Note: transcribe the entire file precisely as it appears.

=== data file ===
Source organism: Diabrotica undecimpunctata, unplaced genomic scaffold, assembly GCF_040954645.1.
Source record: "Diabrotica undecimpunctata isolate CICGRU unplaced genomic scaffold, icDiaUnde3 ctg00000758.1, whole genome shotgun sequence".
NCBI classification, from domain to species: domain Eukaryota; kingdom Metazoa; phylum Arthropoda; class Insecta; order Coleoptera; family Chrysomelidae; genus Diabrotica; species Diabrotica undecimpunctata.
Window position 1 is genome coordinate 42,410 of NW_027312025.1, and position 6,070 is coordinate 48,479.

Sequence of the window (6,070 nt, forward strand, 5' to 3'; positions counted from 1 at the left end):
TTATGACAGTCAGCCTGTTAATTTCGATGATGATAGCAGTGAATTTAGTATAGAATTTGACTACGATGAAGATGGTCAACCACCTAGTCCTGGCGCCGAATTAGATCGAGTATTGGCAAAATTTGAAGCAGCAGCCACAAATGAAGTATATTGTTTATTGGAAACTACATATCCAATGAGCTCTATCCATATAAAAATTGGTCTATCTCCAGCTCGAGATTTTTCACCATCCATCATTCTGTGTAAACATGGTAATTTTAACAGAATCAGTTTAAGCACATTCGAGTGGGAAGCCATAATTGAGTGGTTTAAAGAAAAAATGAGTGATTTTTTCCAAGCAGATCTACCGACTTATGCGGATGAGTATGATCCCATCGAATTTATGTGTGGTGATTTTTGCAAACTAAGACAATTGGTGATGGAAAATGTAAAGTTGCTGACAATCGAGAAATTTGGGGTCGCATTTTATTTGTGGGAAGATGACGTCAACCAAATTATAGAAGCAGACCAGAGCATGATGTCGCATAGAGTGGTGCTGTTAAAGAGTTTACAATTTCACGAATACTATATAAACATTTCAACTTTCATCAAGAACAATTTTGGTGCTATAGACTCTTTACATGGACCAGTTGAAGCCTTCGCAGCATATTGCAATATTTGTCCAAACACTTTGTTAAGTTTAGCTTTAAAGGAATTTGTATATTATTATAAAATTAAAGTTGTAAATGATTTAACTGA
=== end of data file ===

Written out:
Source organism: Diabrotica undecimpunctata, unplaced genomic scaffold, assembly GCF_040954645.1.
Source record: "Diabrotica undecimpunctata isolate CICGRU unplaced genomic scaffold, icDiaUnde3 ctg00000758.1, whole genome shotgun sequence".
NCBI classification, from domain to species: domain Eukaryota; kingdom Metazoa; phylum Arthropoda; class Insecta; order Coleoptera; family Chrysomelidae; genus Diabrotica; species Diabrotica undecimpunctata.
Window position 1 is genome coordinate 42,410 of NW_027312025.1, and position 6,070 is coordinate 48,479.

Sequence of the window (6,070 nt, forward strand, 5' to 3'; positions counted from 1 at the left end):
TTATGACAGTCAGCCTGTTAATTTCGATGATGATAGCAGTGAATTTAGTATAGAATTTGACTACGATGAAGATGGTCAACCACCTAGTCCTGGCGCCGAATTAGATCGAGTATTGGCAAAATTTGAAGCAGCAGCCACAAATGAAGTATATTGTTTATTGGAAACTACATATCCAATGAGCTCTATCCATATAAAAATTGGTCTATCTCCAGCTCGAGATTTTTCACCATCCATCATTCTGTGTAAACATGGTAATTTTAACAGAATCAGTTTAAGCACATTCGAGTGGGAAGCCATAATTGAGTGGTTTAAAGAAAAAATGAGTGATTTTTTCCAAGCAGATCTACCGACTTATGCGGATGAGTATGATCCCATCGAATTTATGTGTGGTGATTTTTGCAAACTAAGACAATTGGTGATGGAAAATGTAAAGTTGCTGACAATCGAGAAATTTGGGGTCGCATTTTATTTGTGGGAAGATGACGTCAACCAAATTATAGAAGCAGACCAGAGCATGATGTCGCATAGAGTGGTGCTGTTAAAGAGTTTACAATTTCACGAATACTATATAAACATTTCAACTTTCATCAAGAACAATTTTGGTGCTATAGACTCTTTACATGGACCAGTTGAAGCCTTCGCAGCATATTGCAATATTTGTCCAAACACTTTGTTAAGTTTAGCTTTAAAGGAATTTGTATATTATTATAAAATTAAAGTTGTAAATGATTTAACTGA